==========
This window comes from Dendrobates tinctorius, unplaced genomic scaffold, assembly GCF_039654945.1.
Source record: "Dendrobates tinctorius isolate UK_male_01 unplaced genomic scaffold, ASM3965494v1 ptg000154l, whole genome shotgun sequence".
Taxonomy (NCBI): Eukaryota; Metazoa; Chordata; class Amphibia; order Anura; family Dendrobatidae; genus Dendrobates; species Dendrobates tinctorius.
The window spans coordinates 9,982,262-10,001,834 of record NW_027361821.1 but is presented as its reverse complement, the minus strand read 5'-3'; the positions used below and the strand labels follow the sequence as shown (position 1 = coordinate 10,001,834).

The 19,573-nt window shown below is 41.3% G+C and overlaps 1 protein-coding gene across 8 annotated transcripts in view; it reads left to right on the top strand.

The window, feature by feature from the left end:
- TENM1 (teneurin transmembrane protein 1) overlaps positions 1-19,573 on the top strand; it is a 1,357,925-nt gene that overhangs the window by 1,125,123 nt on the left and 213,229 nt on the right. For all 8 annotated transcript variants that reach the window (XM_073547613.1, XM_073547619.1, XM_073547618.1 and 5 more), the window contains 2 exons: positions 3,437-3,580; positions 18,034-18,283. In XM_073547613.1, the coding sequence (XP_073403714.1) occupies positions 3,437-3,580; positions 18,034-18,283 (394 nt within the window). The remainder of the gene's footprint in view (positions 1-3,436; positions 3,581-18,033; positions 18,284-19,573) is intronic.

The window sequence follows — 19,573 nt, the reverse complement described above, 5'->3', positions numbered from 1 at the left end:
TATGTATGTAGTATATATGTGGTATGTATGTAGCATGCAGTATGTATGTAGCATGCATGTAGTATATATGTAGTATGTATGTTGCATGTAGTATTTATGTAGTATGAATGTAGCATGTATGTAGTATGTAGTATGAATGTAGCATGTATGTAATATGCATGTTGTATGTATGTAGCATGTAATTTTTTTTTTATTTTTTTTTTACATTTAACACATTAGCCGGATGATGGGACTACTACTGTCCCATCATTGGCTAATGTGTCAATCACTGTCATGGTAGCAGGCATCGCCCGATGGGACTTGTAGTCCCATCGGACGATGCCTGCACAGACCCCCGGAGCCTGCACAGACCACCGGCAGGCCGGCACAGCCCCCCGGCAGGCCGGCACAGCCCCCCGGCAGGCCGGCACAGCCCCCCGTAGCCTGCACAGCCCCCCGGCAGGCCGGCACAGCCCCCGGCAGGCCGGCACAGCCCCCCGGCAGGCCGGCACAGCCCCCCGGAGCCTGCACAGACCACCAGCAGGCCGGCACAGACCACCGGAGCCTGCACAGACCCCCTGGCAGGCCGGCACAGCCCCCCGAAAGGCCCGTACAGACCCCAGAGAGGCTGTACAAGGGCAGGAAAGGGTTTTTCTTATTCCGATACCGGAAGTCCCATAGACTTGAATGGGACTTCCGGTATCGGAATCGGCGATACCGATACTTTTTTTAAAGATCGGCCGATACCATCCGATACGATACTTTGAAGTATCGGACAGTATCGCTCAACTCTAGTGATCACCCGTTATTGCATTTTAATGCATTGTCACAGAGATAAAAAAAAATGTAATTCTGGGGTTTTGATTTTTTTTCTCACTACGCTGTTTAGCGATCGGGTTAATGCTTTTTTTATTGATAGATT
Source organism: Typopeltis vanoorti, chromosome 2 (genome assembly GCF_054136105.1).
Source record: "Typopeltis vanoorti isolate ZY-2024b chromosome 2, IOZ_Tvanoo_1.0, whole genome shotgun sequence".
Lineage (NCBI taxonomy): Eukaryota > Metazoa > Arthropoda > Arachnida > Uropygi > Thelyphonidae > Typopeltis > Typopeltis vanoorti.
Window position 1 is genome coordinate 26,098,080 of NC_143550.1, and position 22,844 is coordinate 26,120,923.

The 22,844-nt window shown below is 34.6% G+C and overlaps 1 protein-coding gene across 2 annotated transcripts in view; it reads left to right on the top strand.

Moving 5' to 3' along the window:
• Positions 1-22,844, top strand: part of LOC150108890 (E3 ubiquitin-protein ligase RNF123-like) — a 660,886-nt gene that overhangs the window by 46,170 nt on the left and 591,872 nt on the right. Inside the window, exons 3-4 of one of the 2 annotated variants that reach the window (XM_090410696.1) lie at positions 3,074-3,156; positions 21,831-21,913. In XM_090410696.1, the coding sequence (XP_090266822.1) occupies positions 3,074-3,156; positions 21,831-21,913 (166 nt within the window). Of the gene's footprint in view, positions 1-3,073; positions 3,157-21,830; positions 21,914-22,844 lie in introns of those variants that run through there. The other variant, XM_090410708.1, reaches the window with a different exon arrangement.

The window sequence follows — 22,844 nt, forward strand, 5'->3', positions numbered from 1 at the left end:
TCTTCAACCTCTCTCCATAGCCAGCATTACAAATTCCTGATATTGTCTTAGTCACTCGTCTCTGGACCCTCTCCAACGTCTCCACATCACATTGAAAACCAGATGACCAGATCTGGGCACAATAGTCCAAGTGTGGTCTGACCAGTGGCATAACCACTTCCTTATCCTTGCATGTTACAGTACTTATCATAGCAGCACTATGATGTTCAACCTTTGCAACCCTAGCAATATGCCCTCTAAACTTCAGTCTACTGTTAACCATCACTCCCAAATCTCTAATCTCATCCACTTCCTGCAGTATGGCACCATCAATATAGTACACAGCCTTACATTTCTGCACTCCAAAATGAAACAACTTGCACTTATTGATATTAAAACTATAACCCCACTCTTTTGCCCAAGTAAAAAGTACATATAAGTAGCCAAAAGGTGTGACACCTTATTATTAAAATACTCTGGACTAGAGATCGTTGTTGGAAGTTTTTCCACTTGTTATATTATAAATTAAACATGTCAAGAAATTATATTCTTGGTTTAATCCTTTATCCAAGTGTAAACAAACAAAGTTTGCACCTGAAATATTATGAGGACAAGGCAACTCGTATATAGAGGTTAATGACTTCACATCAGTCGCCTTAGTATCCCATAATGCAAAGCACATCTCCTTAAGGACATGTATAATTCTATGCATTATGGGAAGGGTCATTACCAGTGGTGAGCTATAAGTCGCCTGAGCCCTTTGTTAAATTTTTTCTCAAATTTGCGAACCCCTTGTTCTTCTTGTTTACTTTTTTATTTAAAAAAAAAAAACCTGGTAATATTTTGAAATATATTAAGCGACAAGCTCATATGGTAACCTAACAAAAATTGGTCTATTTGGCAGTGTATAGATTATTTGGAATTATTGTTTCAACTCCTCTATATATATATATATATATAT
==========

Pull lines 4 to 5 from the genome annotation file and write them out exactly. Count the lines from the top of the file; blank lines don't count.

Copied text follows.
The window spans coordinates 9,982,262-10,001,834 of record NW_027361821.1 but is presented as its reverse complement, the minus strand read 5'-3'; the positions used below and the strand labels follow the sequence as shown (position 1 = coordinate 10,001,834).

The 19,573-nt window shown below is 41.3% G+C and overlaps 1 protein-coding gene across 8 annotated transcripts in view; it reads left to right on the top strand.